Source: Law Reports of Trials of War Criminals. Selected and Prepared by the United Nations War Crimes Commission. Volume IV. London: HMSO, 1948





6TH--1OTH MAY, 1946


The accused was faced with eight charges alleging war crimes committed by him in the kingdom of Greece (according to the last three charges, on the Island of Crete itself) as Commander-in-Chief of the German forces in Crete, at various times during May and June 1941. The charges alleged respectively that he was “ responsible for,” first, the use on or about 22nd May of British prisoners of war as a screen for the advance of German troops, when, near Maleme on the Island of Crete, troops under his command drove a party of British prisoners of war before them, resulting in at least six of these British prisoners of war being killed by the fire of other British troops ; secondly, the employment in May of British prisoners of war on prohibited work, when, at Maleme aerodrome on the Island of Crete, troops under his command compelled British prisoners of war to unload arms, ammunition and warlike stores from German aircraft ; thirdly, the killing on or about 23rd May of British prisoners of war, when, at Maleme aerodrome on the Island of Crete, troops under his command shot and killed several British prisoners of war for refusing to do prohibited work ; fourthly, the bombing on or about 24th May of No. 7 General Hospital when, near Galatos on the Island of Crete, aircraft under his command bombed a hospital which was marked with a Red Cross ; fifthly, the use on or about 24th May of British prisoners of war as a screen for the advance of German troops, when, near Galatos on the Island of Crete, troops under his command drove a party of British prisoners of war before them (these British prisoners of war being the staff and patients of No. 7 General Hospital), resulting in a named Staff Sergeant of the Royal Army Medical Corps and other British prisoners of war being killed by the fire of British troops ; sixthly, the killing on or about 27th May of British prisoners of war, when, near Galatos, troops under his command killed three soldiers of the Welch Regiment who had surrendered to them ; seventhly, the killing on or about 27th May of a British prisoner of war, when, near Galatos, troops under his command wilfully exposed British prisoners of war to the fire of British troops, resulting in the death of a named Private of the Welch Regiment ; and finally, the killing in June of British prisoners of war, when, at a prison camp near Maleme, troops under his command shot and killed several British prisoners of war. He pleaded not guilty to all the charges.

The offences alleged all took place in connection with an attack by German parachutists on the Island of Crete under the direction of the accused. The latter, then General Student, was shown to have been at his base in Greece until the morning of 25th May, 1941, and to have been in Crete from that time until the end of June 1941. Air support was in the control of General von Richthoven, Commander of the 8th Air Corps, though a certain degree of co-operation between the two generals was shown to have existed.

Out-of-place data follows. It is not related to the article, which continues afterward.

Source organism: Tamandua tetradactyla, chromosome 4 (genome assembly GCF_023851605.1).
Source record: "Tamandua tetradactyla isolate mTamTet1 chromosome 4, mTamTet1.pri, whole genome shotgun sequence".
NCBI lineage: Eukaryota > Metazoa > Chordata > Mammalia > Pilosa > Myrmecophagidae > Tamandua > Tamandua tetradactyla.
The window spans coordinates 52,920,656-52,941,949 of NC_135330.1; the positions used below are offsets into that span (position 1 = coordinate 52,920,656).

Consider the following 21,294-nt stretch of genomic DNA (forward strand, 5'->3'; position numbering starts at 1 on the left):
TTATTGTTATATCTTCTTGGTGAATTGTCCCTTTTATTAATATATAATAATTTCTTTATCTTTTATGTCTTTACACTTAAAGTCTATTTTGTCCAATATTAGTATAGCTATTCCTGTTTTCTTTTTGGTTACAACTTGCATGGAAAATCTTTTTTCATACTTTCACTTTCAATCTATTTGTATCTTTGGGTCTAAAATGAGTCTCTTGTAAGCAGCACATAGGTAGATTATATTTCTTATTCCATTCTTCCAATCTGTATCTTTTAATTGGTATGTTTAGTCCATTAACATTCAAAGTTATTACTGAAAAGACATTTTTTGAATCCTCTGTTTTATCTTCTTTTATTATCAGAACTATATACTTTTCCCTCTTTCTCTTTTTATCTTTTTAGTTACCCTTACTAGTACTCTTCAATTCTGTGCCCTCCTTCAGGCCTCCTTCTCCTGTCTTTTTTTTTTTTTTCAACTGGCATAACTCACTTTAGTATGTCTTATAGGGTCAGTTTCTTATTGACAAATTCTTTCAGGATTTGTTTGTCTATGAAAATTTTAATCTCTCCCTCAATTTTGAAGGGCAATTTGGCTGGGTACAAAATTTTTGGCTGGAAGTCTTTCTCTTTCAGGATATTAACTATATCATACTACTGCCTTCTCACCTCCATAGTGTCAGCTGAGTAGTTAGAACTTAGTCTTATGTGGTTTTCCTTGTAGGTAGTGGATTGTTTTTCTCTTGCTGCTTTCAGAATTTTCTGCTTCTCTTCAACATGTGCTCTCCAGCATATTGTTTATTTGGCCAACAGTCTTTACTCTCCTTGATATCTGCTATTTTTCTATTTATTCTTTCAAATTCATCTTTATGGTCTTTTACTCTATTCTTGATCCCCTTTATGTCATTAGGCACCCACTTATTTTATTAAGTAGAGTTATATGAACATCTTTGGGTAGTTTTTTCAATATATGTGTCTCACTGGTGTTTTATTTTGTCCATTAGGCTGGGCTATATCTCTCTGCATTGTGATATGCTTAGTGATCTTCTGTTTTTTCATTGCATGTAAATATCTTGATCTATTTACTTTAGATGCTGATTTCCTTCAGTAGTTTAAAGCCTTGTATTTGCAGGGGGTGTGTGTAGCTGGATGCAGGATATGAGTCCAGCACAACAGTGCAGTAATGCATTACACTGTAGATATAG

The evidence on the first charge was that of an R.A.F. Sergeant who testified that, on 20th May, 1941, he was among a number of British personnel who were captured by German parachutists in Crete and forced to advance up a hill towards lines held by New Zealand troops ; when the latter shot at the prisoners, the Germans following behind returned fire. The witness was certain that at least two prisoners were killed and thirteen others fell to the ground.

The same witness also gave evidence relevant to the second and third charges. He described how he and other prisoners were forced, on the 21st May, to repair shell damage on Maleme aerodrome, which was captured by the Germans and under continuous fire. They were shot at if they tried to stop work ; though no one was killed or wounded, he was beaten when, due to a wound, he did not work fast enough. When ordered to unload guns, shells, cases and stores from landed aircraft, the prisoners refused to do so. Whereupon the officer in charge marched three aside and had them shot in the sight of the others. A second R.A.F. Sergeant also told how, on 22nd May, he and others were forced at the point of a gun to repair the Maleme aerodrome and to unload food and arms from German aircraft under fire from British artillery and subject to bombing. Both witnesses added that the prisoners were not allowed to take cover.

A former Sergeant in the R.A.M.C. provided evidence relative to the fourth and fifth charges. He described a bombing on 18th May, and a bombing and machine-gunning on 20th May, of the hospital, which occupied a promontory on the coast and was clearly marked with a Red Cross. After the capture on the same day of the hospital, the staff and the wounded were marched towards their own lines in the Galatos area. The witness concluded that they were intended as a shield for the German troops. A Staff Sergeant and some others were killed by fire from the New Zealanders.